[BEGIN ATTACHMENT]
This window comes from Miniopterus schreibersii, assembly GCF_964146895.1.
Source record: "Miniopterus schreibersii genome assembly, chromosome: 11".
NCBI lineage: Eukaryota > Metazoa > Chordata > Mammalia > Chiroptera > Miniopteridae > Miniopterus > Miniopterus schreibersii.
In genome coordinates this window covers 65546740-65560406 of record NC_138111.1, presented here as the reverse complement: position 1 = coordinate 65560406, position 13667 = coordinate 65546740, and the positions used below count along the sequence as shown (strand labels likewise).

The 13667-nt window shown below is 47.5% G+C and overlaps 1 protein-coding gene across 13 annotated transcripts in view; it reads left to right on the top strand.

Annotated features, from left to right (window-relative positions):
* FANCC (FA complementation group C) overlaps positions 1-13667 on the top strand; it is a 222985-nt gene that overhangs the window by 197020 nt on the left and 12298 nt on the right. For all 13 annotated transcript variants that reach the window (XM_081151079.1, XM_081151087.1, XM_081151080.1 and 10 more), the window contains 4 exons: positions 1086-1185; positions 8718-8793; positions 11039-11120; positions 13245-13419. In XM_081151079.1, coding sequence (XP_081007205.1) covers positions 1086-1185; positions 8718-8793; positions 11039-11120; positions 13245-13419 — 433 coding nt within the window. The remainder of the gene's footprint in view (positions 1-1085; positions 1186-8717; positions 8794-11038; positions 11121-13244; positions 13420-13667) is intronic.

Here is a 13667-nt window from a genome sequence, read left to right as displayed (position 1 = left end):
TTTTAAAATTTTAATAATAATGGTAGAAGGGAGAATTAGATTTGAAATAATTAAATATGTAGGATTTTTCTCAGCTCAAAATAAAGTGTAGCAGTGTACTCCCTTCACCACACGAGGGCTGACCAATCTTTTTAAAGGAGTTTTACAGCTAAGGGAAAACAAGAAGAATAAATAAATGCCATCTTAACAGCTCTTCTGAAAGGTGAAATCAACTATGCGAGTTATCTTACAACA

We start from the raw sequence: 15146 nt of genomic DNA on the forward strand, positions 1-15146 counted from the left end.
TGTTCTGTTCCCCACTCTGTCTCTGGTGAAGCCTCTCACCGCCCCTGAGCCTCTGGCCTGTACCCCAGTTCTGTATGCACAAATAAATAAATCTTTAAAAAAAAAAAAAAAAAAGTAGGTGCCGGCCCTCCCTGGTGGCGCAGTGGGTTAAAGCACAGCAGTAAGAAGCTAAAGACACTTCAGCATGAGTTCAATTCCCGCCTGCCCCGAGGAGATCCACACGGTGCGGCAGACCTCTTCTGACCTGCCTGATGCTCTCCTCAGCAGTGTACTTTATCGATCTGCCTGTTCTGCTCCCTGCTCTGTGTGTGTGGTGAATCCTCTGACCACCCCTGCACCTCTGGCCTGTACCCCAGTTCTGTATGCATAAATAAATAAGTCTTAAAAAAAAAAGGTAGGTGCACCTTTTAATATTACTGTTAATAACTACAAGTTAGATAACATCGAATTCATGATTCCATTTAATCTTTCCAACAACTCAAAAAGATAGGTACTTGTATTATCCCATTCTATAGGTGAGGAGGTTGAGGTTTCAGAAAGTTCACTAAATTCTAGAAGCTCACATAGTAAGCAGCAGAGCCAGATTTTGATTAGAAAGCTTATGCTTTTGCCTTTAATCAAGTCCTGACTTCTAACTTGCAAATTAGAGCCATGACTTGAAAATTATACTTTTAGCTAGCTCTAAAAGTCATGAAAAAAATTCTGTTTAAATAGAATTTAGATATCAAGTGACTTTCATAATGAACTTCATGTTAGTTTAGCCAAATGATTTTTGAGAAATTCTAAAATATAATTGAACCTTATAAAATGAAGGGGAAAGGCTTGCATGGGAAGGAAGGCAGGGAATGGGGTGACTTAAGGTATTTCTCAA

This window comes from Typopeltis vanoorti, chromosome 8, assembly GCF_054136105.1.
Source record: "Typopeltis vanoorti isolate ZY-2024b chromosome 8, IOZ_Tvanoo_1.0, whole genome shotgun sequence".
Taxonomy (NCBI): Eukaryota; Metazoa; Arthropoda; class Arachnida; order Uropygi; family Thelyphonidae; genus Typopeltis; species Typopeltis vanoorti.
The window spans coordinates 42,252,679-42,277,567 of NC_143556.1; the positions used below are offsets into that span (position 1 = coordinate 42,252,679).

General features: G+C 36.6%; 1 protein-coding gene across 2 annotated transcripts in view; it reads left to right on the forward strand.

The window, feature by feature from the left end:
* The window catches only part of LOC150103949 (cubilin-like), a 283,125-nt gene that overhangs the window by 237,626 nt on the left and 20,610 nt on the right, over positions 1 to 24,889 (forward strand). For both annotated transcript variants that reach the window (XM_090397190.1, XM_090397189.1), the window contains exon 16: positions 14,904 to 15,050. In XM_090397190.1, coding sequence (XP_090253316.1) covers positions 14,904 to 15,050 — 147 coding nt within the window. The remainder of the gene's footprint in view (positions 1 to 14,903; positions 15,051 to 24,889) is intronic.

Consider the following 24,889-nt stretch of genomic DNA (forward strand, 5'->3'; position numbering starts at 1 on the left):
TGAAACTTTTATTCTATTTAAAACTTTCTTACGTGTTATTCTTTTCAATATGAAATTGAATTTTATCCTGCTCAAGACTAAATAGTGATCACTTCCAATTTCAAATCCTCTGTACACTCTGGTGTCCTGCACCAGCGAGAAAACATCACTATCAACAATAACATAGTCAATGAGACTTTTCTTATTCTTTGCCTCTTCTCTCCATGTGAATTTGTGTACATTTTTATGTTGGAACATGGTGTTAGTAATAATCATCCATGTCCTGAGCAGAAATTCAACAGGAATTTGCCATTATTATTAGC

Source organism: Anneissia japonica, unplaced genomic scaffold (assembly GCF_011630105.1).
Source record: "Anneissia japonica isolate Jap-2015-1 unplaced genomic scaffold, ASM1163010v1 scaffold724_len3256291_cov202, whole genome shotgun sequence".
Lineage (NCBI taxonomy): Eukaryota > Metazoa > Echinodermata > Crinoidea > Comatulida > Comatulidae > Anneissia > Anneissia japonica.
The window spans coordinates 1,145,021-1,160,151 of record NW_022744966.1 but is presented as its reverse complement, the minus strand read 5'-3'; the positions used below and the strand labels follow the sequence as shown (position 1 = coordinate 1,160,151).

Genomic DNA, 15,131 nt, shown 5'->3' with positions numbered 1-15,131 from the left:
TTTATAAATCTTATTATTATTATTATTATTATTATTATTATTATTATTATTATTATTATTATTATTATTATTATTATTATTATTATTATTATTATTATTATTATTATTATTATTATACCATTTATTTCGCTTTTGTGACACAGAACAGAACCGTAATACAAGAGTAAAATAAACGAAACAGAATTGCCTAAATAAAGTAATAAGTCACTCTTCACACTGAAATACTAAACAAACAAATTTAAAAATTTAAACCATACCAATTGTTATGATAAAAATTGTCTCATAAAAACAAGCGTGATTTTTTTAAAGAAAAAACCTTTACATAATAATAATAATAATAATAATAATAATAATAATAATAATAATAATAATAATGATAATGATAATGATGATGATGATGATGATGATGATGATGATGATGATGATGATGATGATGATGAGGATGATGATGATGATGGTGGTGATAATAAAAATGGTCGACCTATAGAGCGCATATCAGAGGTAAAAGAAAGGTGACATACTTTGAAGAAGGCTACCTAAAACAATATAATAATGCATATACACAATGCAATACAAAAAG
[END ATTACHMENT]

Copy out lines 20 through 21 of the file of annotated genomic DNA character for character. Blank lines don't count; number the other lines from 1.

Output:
TGAAACTTTTATTCTATTTAAAACTTTCTTACGTGTTATTCTTTTCAATATGAAATTGAATTTTATCCTGCTCAAGACTAAATAGTGATCACTTCCAATTTCAAATCCTCTGTACACTCTGGTGTCCTGCACCAGCGAGAAAACATCACTATCAACAATAACATAGTCAATGAGACTTTTCTTATTCTTTGCCTCTTCTCTCCATGTGAATTTGTGTACATTTTTATGTTGGAACATGGTGTTAGTAATAATCATCCATGTCCTGAGCAGAAATTCAACAGGAATTTGCCATTATTATTAGC

Source organism: Anneissia japonica, unplaced genomic scaffold (assembly GCF_011630105.1).